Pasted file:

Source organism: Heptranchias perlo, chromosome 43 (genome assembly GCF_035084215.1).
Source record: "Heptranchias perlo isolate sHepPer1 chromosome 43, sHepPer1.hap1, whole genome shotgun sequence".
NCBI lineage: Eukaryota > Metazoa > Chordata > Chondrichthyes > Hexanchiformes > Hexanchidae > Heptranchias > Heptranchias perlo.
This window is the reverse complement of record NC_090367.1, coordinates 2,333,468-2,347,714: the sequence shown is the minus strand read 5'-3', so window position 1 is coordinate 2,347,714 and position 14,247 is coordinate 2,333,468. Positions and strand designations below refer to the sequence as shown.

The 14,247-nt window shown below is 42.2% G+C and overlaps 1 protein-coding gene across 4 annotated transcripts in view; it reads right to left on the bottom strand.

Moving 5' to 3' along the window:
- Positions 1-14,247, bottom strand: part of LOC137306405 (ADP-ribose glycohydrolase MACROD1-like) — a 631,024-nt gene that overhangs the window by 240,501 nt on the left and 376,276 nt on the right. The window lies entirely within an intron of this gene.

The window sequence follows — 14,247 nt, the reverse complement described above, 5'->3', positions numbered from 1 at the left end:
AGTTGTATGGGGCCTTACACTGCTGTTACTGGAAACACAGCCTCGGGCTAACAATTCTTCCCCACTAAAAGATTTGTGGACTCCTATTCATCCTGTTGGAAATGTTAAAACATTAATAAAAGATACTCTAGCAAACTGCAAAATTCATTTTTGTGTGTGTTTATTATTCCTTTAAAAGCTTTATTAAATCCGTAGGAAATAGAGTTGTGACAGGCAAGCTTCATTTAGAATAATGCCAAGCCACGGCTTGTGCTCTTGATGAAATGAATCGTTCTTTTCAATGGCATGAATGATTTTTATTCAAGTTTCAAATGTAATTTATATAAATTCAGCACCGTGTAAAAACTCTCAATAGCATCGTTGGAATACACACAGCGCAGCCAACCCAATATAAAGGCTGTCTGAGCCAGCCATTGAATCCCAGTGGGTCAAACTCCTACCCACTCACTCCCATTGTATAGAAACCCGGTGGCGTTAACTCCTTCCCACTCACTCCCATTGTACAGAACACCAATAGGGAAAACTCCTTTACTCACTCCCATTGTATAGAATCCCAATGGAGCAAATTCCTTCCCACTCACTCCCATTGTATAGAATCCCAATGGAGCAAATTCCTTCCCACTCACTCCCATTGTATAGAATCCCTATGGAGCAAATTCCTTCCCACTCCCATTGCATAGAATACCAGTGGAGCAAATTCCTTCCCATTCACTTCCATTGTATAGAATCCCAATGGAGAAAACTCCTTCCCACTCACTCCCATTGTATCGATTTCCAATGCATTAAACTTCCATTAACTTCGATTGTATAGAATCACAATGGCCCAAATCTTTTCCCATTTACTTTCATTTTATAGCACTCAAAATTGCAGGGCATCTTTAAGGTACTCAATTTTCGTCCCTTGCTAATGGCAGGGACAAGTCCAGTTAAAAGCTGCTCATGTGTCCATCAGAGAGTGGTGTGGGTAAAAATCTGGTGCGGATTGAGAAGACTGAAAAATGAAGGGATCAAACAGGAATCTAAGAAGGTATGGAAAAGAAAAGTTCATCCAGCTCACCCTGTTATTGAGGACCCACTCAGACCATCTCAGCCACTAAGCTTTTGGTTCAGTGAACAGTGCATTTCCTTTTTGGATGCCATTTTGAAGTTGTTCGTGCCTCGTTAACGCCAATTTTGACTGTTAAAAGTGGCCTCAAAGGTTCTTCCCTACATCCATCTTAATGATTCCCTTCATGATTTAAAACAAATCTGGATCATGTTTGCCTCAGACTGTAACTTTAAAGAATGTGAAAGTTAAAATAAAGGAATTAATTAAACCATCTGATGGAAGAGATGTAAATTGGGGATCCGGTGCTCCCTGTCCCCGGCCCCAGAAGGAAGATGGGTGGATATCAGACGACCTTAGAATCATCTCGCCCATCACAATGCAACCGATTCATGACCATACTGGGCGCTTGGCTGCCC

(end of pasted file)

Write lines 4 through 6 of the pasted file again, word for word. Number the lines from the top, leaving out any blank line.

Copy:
This window is the reverse complement of record NC_090367.1, coordinates 2,333,468-2,347,714: the sequence shown is the minus strand read 5'-3', so window position 1 is coordinate 2,347,714 and position 14,247 is coordinate 2,333,468. Positions and strand designations below refer to the sequence as shown.

The 14,247-nt window shown below is 42.2% G+C and overlaps 1 protein-coding gene across 4 annotated transcripts in view; it reads right to left on the bottom strand.

Moving 5' to 3' along the window: